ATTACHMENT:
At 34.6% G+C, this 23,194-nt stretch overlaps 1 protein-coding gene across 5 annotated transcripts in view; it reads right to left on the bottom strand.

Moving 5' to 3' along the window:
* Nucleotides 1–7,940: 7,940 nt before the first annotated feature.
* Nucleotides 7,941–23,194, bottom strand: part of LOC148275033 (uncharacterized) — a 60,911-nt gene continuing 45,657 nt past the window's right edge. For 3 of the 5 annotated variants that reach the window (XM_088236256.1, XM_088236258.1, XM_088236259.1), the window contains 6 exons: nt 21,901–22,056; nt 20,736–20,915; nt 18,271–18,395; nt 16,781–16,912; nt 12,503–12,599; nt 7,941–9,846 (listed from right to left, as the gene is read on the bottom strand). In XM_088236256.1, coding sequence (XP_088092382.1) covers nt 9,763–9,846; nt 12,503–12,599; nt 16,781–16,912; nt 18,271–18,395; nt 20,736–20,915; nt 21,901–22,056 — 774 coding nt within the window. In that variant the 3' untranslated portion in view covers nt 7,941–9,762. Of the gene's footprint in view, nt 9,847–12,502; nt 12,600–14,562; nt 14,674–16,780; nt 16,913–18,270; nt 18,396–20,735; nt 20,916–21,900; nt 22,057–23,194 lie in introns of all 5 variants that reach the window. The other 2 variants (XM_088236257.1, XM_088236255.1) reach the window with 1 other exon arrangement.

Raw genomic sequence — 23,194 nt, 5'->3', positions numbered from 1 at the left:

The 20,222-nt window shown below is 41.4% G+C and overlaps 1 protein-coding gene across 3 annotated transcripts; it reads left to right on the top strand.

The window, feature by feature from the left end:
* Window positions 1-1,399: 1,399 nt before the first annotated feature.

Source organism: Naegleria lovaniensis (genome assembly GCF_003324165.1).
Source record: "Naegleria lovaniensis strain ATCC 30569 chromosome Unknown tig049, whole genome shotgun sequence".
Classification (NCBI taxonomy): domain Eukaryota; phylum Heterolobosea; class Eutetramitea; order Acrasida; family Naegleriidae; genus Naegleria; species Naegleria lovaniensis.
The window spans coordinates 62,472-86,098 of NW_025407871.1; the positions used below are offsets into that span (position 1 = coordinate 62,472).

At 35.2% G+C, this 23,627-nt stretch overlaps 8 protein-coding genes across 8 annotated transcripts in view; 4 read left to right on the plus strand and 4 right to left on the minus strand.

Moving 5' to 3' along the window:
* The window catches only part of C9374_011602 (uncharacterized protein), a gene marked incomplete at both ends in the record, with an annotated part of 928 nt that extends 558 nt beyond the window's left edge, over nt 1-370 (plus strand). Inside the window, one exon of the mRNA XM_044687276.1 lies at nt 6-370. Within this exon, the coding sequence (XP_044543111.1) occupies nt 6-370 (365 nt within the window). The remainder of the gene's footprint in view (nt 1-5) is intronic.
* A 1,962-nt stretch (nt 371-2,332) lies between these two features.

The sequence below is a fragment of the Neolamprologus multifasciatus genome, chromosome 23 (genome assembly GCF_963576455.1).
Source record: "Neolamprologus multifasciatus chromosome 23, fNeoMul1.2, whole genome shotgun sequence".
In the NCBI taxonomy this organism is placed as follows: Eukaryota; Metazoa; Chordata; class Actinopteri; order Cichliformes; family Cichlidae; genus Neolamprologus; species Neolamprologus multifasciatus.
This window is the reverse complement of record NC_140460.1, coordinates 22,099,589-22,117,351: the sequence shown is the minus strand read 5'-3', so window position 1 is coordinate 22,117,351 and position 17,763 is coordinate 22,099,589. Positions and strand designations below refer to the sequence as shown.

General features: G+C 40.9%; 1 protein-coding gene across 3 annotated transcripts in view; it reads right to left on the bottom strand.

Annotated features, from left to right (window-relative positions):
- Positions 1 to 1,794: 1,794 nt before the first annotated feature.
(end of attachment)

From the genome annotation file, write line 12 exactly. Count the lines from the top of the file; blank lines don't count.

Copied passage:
The window spans coordinates 62,472-86,098 of NW_025407871.1; the positions used below are offsets into that span (position 1 = coordinate 62,472).